So be very clear on that: it’s been done to ensure you and I get better service from the public service. Specifically, the number of departments was shrunk so as to “ensure the services that Australians rely on are delivered more efficiently and effectively”.
I just have one problem: that’s what they all say. If Morrison had increased rather than decreased the number of departments, he would still have assured us it would make the public service more efficient and effective.
This is hardly the first time departmental arrangements have been changed. They’re changed after every election and often several times more. Changes are so common bureaucrats have a name for them: MoG – changes in the “machinery of government”.
According to calculations by Bob McMullan, former Labor minister turned academic, more than 200 changes have been made since 1993-94. “In 2015-16, machinery of government changes involved the movement of 8000 staff in 21 separate changes. Changes following the 2013 election, which involved the movement of 12,000 staff, cost an average of $14 million per agency.”
Governments everywhere do it, but research by academics at UNSW’s Canberra campus suggests Australian governments do it far more than others. “Even governments with an emphasis on ‘cutting red tape’ [such as this one] have undertaken extreme and costly MoG changes,” they say.
So why are the latest changes said to be the biggest since 1987? Because that’s when the Hawke government introduced the idea of merging departments into mega-departments. Paul Keating reversed some of those changes and John Howard undid much of the rest. Get it? It’s time to mega up again.
When the changes cause the name of some function to drop out of the ever-longer titles of departments, the interest group invariably sees red. A few years ago it was the scientists, this time it’s the arts. Actually, the arts have never had their own department, but have been shunted from one department to another.
Since Bob Hawke’s day they’ve gone from Environment to Communications, back to Environment, then Regional Development, Prime Minister and Cabinet, back to Regional Development, then Attorney-General’s, back to Communications and now to the new mega Department of Infrastructure, Transport, Regional Development and Communications.
So many MoG changes involve moving functions from one department to another that McMullan has christened them “merry-go-round decisions”. “Responsibility for childcare, aged care and Indigenous affairs (to name a few) have all been the subject of multiple shifts in the past decade. In some cases, the functions have moved out of one department only to return to their original home a few years later,” he says.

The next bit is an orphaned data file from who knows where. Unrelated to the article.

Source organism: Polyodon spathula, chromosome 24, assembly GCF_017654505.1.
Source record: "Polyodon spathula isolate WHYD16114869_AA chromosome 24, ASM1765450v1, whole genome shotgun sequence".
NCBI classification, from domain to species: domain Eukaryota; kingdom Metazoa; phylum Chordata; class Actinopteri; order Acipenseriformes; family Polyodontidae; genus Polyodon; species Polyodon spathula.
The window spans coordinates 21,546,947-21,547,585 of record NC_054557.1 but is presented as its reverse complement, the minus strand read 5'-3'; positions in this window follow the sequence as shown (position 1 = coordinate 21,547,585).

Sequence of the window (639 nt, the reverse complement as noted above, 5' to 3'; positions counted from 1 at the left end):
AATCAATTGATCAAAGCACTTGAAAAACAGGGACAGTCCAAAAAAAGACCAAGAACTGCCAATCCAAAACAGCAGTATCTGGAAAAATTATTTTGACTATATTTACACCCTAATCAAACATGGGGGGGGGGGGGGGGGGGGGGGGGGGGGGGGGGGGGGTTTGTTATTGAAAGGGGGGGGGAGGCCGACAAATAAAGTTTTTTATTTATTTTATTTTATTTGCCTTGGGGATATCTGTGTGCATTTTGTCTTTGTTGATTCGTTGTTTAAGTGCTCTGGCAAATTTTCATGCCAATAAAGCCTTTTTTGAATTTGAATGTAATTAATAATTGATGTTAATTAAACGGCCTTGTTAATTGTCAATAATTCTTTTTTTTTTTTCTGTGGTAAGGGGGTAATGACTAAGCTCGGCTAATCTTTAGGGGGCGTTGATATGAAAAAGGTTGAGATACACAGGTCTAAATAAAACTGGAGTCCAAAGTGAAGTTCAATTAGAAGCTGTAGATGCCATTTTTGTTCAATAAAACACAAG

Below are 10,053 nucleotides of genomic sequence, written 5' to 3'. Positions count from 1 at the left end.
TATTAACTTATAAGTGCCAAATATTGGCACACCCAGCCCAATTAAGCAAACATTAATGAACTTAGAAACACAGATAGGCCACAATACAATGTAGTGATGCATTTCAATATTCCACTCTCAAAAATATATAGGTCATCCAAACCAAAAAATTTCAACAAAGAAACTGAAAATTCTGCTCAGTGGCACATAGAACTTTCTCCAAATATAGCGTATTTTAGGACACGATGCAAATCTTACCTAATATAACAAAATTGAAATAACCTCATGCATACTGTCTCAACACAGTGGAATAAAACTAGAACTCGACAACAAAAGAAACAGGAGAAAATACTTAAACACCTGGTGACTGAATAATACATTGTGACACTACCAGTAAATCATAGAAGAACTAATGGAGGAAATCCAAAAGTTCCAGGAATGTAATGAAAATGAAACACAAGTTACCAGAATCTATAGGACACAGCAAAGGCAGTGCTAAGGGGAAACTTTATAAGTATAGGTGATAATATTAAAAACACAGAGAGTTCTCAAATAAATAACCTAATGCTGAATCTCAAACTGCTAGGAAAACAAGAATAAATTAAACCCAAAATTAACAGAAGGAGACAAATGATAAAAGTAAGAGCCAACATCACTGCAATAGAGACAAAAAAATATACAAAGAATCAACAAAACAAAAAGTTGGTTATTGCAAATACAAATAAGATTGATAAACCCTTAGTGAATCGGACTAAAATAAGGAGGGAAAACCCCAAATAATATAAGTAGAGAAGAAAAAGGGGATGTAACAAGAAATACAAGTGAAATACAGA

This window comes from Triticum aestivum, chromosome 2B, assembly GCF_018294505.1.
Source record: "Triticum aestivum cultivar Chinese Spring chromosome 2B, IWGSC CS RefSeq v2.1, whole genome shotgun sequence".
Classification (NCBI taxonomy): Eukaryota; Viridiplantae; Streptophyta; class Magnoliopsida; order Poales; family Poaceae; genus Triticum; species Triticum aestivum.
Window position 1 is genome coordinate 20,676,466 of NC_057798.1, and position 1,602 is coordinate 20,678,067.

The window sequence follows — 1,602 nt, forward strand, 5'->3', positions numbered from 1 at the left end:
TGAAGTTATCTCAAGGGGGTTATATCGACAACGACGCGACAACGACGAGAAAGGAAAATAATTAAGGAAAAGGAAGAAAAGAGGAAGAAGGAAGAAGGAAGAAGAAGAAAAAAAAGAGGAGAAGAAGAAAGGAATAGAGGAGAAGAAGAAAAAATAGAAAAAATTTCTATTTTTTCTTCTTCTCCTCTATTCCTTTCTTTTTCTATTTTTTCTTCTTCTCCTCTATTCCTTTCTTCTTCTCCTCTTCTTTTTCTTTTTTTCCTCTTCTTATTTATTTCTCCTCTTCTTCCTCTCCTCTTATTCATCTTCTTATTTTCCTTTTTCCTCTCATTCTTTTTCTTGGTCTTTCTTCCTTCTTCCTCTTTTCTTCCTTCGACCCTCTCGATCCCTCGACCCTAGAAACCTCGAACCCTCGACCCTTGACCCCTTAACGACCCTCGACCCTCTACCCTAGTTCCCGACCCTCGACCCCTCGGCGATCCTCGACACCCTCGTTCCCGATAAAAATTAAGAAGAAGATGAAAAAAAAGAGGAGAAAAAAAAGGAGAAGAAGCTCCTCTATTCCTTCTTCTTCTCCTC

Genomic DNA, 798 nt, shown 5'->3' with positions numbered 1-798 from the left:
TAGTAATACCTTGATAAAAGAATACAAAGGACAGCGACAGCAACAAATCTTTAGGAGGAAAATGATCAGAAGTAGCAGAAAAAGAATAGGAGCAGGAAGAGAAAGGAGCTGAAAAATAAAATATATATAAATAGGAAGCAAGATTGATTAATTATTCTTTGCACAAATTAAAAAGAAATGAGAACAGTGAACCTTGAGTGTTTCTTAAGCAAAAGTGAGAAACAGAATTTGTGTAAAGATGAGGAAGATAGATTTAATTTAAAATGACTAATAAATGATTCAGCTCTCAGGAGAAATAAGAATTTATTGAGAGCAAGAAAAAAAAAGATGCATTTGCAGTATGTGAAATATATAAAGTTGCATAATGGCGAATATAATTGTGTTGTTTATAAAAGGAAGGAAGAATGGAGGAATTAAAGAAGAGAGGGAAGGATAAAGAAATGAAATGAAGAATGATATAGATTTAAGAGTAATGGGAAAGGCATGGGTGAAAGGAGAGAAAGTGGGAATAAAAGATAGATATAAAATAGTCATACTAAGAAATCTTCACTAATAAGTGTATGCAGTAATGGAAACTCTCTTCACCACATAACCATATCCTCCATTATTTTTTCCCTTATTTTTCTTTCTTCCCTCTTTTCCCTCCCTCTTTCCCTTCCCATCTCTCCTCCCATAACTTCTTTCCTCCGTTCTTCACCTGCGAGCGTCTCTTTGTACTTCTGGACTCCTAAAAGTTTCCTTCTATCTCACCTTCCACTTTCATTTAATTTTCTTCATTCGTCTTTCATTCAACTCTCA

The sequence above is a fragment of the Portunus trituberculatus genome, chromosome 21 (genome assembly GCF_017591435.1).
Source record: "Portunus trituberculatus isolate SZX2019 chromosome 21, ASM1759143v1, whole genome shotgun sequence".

He adds that “disentangling financial structures, IT support structures, property responsibilities and HR systems from old organisations and reintegrating them into new ones takes considerable time and effort”.
Former boss of Prime Minister’s Terry Moran’s comment on the latest changes is blunter: “There’ll be turmoil in many departments for a significant period.”
So why do the changes keep happening? Partly to create the appearance of progress – “reform”. Sometimes I think the pollies are trying to convince themselves as much as us. But mainly to indulge the preferences, prejudices and professed priorities of the prime minister and his or her ministers.
It’s notable that these extensive changes to the bureaucracy – including the sacking of five department heads – involve no changes to the ministry. The new mega Department of Agriculture, Water and the Environment will now contain three Cabinet ministers, co-equal in power and glory.
What particular preferences and prejudices of Morrison do the latest changes reveal? I think it reveals this government’s disdain for public servants. It’s the revenge of the ministerial staffers (which many ministers started their political careers as). Who needs public servants giving ministers advice when it’s the staffers who understand the politics of the matter?
This is Morrison surrounding himself with the top public servants he knows and likes, replacing the ones who want to keep talking about policy with can-do men and women who don’t argue.
Morrison has repeatedly expressed his belief that he doesn’t need policy advice from public servants. They should just be getting on with implementing the policies the government gives them.
I think this is Morrison perfecting the hermetic seal of his personal Canberra bubble. He already knows what’s on his to-do list and he doesn’t want news from the outside world delaying or deterring him from his purpose.
Ross Gittins is the Herald’s economics editor.
Ross Gittins is the Economics Editor of The Sydney Morning Herald.